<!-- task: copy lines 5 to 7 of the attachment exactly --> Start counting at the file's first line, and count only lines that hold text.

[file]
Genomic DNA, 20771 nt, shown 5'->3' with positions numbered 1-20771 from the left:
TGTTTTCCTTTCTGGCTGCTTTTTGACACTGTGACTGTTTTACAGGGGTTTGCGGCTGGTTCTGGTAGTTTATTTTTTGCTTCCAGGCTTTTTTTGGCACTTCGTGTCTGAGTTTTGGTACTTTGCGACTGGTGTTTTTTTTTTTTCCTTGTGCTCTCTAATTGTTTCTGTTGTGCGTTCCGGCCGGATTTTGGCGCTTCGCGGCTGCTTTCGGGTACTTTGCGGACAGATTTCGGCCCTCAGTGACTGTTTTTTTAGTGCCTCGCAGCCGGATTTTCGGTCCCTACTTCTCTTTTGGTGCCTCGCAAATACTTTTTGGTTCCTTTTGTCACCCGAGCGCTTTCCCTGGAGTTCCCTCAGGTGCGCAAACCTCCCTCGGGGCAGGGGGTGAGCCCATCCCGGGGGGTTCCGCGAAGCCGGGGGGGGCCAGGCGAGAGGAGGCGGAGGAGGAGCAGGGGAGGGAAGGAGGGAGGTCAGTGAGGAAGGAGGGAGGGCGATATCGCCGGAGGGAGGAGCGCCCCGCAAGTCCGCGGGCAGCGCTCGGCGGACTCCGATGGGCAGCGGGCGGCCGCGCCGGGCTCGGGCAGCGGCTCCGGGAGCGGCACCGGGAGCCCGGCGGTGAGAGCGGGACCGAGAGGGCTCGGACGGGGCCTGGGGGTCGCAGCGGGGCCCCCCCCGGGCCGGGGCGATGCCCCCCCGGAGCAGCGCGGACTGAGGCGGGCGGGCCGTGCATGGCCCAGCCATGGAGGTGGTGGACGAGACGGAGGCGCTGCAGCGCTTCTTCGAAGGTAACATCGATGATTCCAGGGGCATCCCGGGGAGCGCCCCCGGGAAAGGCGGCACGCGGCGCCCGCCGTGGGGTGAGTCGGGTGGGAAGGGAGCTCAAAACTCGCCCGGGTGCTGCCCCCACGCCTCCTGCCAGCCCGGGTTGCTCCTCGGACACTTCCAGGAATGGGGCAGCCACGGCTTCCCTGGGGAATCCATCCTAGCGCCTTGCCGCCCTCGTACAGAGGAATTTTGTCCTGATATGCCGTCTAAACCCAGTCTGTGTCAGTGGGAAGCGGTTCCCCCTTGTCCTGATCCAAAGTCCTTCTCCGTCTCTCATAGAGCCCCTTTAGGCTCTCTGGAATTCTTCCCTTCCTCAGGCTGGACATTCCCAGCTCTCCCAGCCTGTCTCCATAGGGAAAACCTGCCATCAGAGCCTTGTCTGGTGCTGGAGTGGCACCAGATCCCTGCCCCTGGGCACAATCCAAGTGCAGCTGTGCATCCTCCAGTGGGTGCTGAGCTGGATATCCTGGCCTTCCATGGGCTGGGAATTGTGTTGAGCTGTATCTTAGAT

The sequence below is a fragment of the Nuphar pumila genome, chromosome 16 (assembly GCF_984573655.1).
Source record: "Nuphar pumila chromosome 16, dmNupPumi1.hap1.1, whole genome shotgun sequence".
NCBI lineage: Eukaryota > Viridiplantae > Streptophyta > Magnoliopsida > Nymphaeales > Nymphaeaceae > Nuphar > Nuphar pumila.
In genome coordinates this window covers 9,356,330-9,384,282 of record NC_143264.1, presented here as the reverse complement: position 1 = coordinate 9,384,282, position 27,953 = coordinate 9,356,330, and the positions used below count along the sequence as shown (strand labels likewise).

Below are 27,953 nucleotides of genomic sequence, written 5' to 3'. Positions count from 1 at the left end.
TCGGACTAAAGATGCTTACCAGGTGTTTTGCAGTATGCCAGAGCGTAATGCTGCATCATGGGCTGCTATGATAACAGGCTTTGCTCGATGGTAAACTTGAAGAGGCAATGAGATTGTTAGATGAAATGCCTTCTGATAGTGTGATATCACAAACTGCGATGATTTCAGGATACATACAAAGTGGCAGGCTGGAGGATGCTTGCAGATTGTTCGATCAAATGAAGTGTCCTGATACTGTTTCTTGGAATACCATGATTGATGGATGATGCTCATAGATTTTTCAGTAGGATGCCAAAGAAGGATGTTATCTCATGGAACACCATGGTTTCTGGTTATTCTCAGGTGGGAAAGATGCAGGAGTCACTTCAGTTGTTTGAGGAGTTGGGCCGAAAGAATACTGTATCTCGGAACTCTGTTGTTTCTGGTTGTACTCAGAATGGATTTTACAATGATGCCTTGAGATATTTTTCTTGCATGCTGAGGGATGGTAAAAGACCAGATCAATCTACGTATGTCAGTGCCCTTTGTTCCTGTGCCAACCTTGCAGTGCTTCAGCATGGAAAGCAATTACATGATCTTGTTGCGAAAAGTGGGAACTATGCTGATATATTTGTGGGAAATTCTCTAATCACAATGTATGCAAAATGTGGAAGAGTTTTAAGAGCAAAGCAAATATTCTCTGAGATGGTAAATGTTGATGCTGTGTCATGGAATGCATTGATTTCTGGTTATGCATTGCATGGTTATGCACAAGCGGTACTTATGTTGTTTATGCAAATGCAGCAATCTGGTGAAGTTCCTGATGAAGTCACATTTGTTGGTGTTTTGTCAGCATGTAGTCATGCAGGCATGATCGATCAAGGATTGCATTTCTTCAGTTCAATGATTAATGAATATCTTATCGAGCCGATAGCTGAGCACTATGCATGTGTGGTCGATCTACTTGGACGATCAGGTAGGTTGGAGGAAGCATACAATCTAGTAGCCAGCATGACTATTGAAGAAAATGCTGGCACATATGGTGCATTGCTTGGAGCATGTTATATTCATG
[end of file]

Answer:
NCBI lineage: Eukaryota > Viridiplantae > Streptophyta > Magnoliopsida > Nymphaeales > Nymphaeaceae > Nuphar > Nuphar pumila.
In genome coordinates this window covers 9,356,330-9,384,282 of record NC_143264.1, presented here as the reverse complement: position 1 = coordinate 9,384,282, position 27,953 = coordinate 9,356,330, and the positions used below count along the sequence as shown (strand labels likewise).

Below are 27,953 nucleotides of genomic sequence, written 5' to 3'. Positions count from 1 at the left end.